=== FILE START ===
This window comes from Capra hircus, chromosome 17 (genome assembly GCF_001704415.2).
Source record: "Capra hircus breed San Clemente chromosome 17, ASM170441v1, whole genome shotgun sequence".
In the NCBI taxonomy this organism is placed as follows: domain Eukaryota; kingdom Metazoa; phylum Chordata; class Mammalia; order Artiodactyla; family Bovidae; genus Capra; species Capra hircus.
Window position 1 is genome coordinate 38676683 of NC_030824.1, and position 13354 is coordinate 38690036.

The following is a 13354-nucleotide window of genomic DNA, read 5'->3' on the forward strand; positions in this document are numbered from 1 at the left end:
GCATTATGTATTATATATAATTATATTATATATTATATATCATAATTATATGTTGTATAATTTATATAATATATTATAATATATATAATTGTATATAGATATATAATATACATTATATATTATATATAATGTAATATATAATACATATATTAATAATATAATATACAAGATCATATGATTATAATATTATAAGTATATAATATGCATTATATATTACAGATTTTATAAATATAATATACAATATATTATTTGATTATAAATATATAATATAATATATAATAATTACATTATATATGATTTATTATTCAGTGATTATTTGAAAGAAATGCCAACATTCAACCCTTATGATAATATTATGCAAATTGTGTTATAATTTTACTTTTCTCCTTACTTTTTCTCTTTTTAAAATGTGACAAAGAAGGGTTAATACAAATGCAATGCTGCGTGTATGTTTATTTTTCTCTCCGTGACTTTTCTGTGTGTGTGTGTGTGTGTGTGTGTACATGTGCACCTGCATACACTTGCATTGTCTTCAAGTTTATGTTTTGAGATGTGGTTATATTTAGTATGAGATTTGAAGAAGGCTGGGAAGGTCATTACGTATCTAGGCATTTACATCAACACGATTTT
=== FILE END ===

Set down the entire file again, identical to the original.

This window comes from Capra hircus, chromosome 17 (genome assembly GCF_001704415.2).
Source record: "Capra hircus breed San Clemente chromosome 17, ASM170441v1, whole genome shotgun sequence".
In the NCBI taxonomy this organism is placed as follows: domain Eukaryota; kingdom Metazoa; phylum Chordata; class Mammalia; order Artiodactyla; family Bovidae; genus Capra; species Capra hircus.
Window position 1 is genome coordinate 38676683 of NC_030824.1, and position 13354 is coordinate 38690036.

The following is a 13354-nucleotide window of genomic DNA, read 5'->3' on the forward strand; positions in this document are numbered from 1 at the left end:
GCATTATGTATTATATATAATTATATTATATATTATATATCATAATTATATGTTGTATAATTTATATAATATATTATAATATATATAATTGTATATAGATATATAATATACATTATATATTATATATAATGTAATATATAATACATATATTAATAATATAATATACAAGATCATATGATTATAATATTATAAGTATATAATATGCATTATATATTACAGATTTTATAAATATAATATACAATATATTATTTGATTATAAATATATAATATAATATATAATAATTACATTATATATGATTTATTATTCAGTGATTATTTGAAAGAAATGCCAACATTCAACCCTTATGATAATATTATGCAAATTGTGTTATAATTTTACTTTTCTCCTTACTTTTTCTCTTTTTAAAATGTGACAAAGAAGGGTTAATACAAATGCAATGCTGCGTGTATGTTTATTTTTCTCTCCGTGACTTTTCTGTGTGTGTGTGTGTGTGTGTGTGTACATGTGCACCTGCATACACTTGCATTGTCTTCAAGTTTATGTTTTGAGATGTGGTTATATTTAGTATGAGATTTGAAGAAGGCTGGGAAGGTCATTACGTATCTAGGCATTTACATCAACACGATTTT